Bless you for trying, Notting Hill Carnival, but a virtual party can’t satisfy true soca and dancehall fans

Like everything this year, the event has moved online. There were some great sets and it was a valiant effort, but only highlighted the contact we're missing

Last year, I got to see my community parading down Ladbroke Grove, west London, wearing their flags as capes. With alcohol, sweat and even a few extensions flying through the air in the hot August sun, it’s always safe to say that Notting Hill Carnival means guaranteed good vibes. Instead, this year, many of us anticipated spent the weekend sitting on our couches scouring the net for some cool alternative to our day-drinking traditions in the heaving heat.

Ready to (try and) save our Bank Holidays, Notting Hill Carnival went online – which initially seemed utter blasphemy.

At the very start of the UK’s lockdown (which, remember, was only meant to be a few weeks) carnival and festival season was our only hope of fun this summer. But as the lockdown got longer and the fear of the Coronavirus grew, everyone was ready to hibernate in their homes until 2021. Initially I didn’t know how different a virtual carnival would be to putting a DJ Larni mix and dancing to the riveting bashment or soca sounds in your own living room.


For decades, Notting Hill Carnival has been a celebration of the Caribbean’s richly diverse culture after the ghastly race riots in 1958, when Teddy Boys openly demonstrated against the influx of West Indian migrants into the country. And the famous street party has happened every year without fail, turning a miserable thing into one of pure joy. There was a danger that virtual Carnival would simply mean watching others have fun.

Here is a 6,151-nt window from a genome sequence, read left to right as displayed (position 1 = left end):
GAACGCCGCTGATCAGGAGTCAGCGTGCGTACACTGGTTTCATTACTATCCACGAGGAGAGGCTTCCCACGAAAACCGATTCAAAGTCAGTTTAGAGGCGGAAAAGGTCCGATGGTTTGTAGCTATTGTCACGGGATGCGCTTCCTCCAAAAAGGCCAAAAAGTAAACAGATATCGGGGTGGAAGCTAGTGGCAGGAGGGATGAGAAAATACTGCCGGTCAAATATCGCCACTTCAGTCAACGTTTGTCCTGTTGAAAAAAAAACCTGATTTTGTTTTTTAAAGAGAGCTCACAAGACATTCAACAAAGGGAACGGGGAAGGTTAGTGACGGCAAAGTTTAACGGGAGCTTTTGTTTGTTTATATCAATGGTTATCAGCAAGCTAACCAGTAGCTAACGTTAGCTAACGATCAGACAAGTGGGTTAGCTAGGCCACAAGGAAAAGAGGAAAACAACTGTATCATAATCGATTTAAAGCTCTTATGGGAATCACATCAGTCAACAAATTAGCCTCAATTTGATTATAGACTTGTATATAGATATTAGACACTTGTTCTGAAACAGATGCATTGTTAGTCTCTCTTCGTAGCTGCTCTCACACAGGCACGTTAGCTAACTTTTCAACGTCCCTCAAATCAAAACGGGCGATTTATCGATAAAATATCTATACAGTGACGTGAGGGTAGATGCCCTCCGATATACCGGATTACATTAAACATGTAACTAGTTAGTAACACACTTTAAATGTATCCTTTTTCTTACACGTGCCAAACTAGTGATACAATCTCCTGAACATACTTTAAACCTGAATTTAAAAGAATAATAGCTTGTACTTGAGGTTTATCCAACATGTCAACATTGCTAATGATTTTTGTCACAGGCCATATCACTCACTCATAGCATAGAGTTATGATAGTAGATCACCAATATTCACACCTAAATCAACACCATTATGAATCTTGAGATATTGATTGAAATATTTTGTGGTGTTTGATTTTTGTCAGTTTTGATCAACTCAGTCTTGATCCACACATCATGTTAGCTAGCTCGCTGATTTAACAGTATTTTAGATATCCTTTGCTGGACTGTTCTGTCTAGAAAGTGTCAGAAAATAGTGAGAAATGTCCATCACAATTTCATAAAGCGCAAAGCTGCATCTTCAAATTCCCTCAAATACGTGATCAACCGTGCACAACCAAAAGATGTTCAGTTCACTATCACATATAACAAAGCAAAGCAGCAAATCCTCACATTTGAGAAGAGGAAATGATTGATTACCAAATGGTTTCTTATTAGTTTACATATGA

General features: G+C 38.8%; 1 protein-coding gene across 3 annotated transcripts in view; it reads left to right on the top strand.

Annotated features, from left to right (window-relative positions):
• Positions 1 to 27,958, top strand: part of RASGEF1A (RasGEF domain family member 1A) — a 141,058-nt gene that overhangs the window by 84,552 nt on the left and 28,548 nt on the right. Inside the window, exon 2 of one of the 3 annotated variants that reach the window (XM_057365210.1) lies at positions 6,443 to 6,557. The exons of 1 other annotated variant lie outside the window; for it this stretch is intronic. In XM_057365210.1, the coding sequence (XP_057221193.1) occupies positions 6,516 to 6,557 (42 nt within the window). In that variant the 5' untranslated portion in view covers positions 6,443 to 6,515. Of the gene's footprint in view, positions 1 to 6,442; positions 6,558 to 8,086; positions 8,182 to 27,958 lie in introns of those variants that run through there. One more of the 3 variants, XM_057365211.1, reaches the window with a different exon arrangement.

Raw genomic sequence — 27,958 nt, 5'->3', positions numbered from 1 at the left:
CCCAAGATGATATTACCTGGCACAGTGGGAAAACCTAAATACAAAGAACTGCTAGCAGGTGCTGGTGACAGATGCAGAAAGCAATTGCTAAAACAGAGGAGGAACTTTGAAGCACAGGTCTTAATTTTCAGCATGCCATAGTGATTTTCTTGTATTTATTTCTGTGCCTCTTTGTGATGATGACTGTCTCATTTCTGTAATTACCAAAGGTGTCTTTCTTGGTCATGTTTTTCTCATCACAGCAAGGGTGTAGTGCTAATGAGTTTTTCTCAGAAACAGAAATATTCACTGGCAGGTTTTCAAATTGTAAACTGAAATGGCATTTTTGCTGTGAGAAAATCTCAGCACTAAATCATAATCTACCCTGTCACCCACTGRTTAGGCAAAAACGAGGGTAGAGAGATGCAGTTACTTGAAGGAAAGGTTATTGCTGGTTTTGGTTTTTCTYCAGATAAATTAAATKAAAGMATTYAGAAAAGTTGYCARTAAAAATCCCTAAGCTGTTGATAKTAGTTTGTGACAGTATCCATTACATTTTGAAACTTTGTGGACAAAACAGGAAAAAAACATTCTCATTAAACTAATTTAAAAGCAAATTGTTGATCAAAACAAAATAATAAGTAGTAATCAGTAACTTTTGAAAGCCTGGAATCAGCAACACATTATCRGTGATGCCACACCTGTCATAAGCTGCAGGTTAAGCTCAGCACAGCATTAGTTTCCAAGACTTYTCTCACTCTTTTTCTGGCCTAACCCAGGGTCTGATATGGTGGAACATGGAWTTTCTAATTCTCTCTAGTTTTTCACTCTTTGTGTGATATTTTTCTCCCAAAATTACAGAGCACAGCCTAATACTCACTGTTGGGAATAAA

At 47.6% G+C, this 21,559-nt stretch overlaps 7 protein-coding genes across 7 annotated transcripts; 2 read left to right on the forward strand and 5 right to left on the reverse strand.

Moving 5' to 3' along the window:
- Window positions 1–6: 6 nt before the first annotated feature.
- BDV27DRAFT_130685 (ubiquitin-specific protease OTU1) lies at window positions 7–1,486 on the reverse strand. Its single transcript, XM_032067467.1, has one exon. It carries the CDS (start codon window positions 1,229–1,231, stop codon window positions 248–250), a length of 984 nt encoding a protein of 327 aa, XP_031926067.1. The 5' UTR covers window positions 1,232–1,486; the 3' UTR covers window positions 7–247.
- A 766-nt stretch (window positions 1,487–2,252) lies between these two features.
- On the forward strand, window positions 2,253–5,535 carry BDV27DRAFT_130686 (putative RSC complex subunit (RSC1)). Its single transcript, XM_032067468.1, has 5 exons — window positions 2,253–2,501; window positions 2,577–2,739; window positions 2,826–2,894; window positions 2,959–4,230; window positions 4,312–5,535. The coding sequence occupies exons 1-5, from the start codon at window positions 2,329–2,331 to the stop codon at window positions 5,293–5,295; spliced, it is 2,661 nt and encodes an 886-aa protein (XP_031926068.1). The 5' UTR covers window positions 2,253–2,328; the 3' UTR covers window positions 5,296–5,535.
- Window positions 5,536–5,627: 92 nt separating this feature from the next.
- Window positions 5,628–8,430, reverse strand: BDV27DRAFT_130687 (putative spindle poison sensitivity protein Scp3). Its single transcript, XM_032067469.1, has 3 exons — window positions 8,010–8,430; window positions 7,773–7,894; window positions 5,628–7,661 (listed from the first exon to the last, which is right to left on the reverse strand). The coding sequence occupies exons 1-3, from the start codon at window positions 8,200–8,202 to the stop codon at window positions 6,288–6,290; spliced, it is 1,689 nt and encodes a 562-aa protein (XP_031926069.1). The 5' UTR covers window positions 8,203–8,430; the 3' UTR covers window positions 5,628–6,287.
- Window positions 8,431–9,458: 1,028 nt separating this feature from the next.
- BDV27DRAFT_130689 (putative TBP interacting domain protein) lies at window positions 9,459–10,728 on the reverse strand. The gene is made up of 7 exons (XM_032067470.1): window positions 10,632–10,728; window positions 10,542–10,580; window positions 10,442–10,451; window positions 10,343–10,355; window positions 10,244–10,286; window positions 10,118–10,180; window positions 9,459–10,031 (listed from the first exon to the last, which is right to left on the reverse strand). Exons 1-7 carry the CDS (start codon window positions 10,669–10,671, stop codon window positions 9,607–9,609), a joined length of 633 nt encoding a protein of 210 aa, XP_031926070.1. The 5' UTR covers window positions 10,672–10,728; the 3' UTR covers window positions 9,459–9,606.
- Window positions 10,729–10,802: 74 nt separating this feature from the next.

And, true, the virtual live shows were mostly just a DJ and a MC behind some decks, shouting out to their non-existent live audience. If it wasn’t one MC, it was a bunch of them blocking out the DJ and having more fun together than I was on my sofa watching them.

There were a couple great sets, too, thanks to BBC Radio 1Xtra DJ Jeremiah Asiamah, who brought along a bunch of his friends – such as dancehall’s main star IQ and our own bubbling pop superstar Alicai Harley, who showed up looking like a twinkly star in her golden carnival costume. Harley performing her afroswing-influenced tunes to the camera – it wasn’t new to someone who, like me, has seen her three times in the past year. Yet while she performed nearly the same set, she was still an incredible watch. Exuberant as ever, she kept up with the high energy experience that was curated by Asiamah with the help of Island Records.

Plus, there was a bunch of new talent bursting with promise – especially Midas The Jagaban, whose viral ‘Come We Bill Eh’ has amassed nearly 1.25 million views on YouTube. Performing live, she’s a masked vigilante in the name of good vibes. Yet it’s true that other than the Jeremiah and Friends set, the lines-ups got a bit samey. Having the constant reminder that “we’re staying inside this year”, “we’re online this year” and even hearing calypso songs all about the coronavirus just rubbed in your face that 2020 isn’t a regular year.

There’s a sort of electricity you feel run through you when you experience something as great as Notting Hill Carnival was others in the flesh. The skin-to-skin contact when you’re dancing up on one another is, for some, the whole point of going to Carnival – catch some whines and grab as many numbers as you can to your heart’s content. A livestream won’t fill that huge void in the hearts of true soca and dancehall fans out there.


Without the lingering scents of curry goat and nearly knocking over the coconut stalls, going to the virtual Notting Hill Carnival is nowhere near the 54-year-old street party. And although you won’t get jellied legs from the endless dancing for the whole day, sitting on your couch this August Bank Holiday could never feel the same as the real thing.